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:: A constitutional law blog by Scalia/Thomas fan David M. Wagner, M.A., J.D., Research Fellow, National Legal Foundation, and Teacher, Veritas Preparatory Academy. Opinions expressed here are those of the author and do not reflect those of the NLF or Veritas. :: bloghome | E-mail me ::

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    :: Tuesday, July 13, 2010 ::
    Back to McDonald v. Chicago

    The crucial passage in the plurality section of the opinion (the critical holding -- that the 2nd Amendment applies to the states through the 14th and disallows a ban on personal possession of handguns -- is of course a holding of the Court) dealing with the Privileges or Immunities Clause is, I think, this:
    [P]etitioners are unable to identify the Clause’s full scope, Tr. of Oral Arg. 5–6, 8–11. Nor is there any consensus on that question among the scholars who agree that the Slaughter-House Cases’ interpretation is flawed. See Saenz, supra, at 522, n. 1 (THOMAS, J., dissenting).

    We see no need to reconsider that interpretation here. For many decades, the question of the rights protected by the Fourteenth Amendment against state infringement has been analyzed under the Due Process Clause of that Amendment and not under the Privileges or Immunities Clause. We therefore decline to disturb the Slaughter-House holding.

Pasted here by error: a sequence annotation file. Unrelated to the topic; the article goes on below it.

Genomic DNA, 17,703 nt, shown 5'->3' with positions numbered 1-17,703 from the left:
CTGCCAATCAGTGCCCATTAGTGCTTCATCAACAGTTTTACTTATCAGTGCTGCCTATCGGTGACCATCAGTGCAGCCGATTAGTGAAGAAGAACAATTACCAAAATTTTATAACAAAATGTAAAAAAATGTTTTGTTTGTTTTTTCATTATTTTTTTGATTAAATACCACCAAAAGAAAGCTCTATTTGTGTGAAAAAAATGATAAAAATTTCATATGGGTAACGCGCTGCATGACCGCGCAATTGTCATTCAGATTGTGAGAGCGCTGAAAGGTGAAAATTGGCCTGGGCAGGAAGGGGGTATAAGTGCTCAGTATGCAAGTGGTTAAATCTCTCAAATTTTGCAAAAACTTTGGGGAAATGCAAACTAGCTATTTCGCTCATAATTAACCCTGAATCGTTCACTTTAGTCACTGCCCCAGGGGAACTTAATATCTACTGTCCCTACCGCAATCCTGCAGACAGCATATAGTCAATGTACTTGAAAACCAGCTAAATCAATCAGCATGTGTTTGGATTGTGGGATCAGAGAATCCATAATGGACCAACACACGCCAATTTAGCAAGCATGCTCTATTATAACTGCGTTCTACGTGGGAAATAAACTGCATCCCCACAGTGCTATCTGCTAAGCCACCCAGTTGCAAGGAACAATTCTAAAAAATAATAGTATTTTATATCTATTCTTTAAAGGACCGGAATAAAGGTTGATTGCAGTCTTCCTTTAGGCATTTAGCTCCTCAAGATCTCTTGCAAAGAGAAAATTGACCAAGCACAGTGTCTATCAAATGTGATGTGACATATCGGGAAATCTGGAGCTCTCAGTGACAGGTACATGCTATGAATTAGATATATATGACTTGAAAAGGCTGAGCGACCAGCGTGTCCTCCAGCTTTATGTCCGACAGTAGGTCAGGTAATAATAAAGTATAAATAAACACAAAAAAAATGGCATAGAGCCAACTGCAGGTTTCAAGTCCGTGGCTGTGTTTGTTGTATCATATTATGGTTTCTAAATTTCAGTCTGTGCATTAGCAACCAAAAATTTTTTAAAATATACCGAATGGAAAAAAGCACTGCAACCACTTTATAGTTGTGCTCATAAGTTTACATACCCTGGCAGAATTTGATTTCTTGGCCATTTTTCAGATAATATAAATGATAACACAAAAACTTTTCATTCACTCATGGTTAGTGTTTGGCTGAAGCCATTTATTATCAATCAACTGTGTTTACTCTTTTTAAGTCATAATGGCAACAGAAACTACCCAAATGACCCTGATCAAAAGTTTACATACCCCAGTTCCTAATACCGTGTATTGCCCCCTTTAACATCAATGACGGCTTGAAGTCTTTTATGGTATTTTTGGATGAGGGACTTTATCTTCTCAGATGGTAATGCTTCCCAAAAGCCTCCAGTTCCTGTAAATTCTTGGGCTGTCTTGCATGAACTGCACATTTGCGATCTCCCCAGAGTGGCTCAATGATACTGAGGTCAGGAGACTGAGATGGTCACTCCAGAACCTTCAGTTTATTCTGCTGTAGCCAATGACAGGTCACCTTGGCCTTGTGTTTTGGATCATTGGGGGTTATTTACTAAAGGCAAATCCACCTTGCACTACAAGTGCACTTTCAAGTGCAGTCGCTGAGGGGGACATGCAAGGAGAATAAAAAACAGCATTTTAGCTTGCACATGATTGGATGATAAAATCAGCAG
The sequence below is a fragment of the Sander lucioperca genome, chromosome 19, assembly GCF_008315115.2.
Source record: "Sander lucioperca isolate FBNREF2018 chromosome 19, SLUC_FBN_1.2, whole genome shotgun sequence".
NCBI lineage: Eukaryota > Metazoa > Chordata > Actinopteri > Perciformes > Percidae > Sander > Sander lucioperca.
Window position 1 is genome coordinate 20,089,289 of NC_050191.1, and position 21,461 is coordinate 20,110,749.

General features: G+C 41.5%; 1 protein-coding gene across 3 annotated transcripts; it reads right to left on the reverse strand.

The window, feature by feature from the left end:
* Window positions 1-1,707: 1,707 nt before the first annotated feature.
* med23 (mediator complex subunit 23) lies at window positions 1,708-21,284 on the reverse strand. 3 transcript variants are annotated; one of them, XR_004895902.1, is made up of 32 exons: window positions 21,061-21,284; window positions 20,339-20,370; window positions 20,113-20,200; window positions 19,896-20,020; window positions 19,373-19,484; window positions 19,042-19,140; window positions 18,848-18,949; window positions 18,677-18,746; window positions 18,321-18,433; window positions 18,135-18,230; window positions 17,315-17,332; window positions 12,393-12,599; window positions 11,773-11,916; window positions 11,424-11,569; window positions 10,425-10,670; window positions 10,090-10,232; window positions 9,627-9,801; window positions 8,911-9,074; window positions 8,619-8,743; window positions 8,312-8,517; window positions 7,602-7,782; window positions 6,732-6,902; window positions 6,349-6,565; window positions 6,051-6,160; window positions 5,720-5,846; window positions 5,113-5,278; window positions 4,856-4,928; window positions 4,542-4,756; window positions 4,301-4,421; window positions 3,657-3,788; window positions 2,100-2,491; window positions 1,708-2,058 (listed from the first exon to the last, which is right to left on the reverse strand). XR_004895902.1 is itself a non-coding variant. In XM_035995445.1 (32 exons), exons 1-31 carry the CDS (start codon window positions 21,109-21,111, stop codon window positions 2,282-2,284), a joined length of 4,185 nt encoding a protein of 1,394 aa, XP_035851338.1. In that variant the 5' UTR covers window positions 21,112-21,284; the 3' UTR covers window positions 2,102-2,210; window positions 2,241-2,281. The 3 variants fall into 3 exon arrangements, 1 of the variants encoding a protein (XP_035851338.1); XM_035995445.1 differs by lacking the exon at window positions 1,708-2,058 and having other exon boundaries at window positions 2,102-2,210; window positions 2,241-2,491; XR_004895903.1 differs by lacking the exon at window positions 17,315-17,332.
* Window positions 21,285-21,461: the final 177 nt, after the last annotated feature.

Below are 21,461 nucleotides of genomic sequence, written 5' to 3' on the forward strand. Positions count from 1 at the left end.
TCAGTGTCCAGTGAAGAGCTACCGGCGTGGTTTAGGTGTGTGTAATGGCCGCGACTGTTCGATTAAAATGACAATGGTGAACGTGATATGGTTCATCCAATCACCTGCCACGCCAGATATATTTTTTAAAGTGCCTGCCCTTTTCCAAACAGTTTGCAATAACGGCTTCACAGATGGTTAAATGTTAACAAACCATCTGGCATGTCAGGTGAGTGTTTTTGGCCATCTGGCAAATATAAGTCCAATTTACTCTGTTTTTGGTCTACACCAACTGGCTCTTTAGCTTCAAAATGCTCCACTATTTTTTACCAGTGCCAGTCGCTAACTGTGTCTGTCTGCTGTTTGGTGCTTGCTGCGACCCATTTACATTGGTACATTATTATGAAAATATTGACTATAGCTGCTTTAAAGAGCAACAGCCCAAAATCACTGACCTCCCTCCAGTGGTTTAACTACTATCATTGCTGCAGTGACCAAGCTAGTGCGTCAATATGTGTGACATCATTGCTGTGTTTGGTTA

Now, as an explanation for those who belong to the admittedly-existing consensus that Slaughterhouse is a pile of [RRRRRRING! Hello? Yes, Dean! Yes, sir? Oh yes, I got your memo about language on the blog. Yes, I'll be more careful. Yessir. Thank you. Yes. You too, sir. Bye.] a pile of nonsense, this clearly will not do. [Paraphrasing:] "Petitioners and commentators can't specify the P/I clause's full scope, so we can't -- on the precise facts of this case that don't require us to determine its full scope -- correct what we ourselves virtually acknowledge to be grave error on our part." Fail.

    But at the same time, I stand by my earlier view that this is not a slamming of the door on the 14th Am P/I Clause. Let's say Slaughterhouse is a dude, OK, and the Court's a chick, and Slaughterhouse is "in a relationship" with the Court, which it kind of is, in the sense that it's "good law" in the technical sense. Well, wouldn't you advise it to start hedging its bets? It may that only Justice Thomas wants to throw it over, but I'm not sensing any passion from the plurality -- just a disinclination to go through a messy breakup right now.

    The option to go through Due Process rather than P/I renders the post-Slaughterhouse 2nd Am cases that were argued and decided under P/I, against applying the 2nd Am to the states, are not technically overruled but are rendered perfectly irrelevant, and are thus virtually overruled.

    Funny thing about overruling. Sometimes the Court declines to overrule a precedent explicitly, yet adopts a holding that puts the precedent(s) onto the museum-shelf. Think Brown => Plessy. And McDonald => Cruikshank, Presser, and Miller. And sometimes the Court trumpets to the heavens that it's overruling a precedent, yet fails to adopt a holding that is plainly irreconcilable with anything that was plainly held in the precedent. As examples of this, I'm thinking about (though the matter is of course debatable) Barnette => Gobitis, and Lawrence => Bowers.

    Long story short, I'd say Cruikshank, Presser, and Miller are now at least as overruled as Plessy.

    :: David M. Wagner 8:17 PM [+] ::

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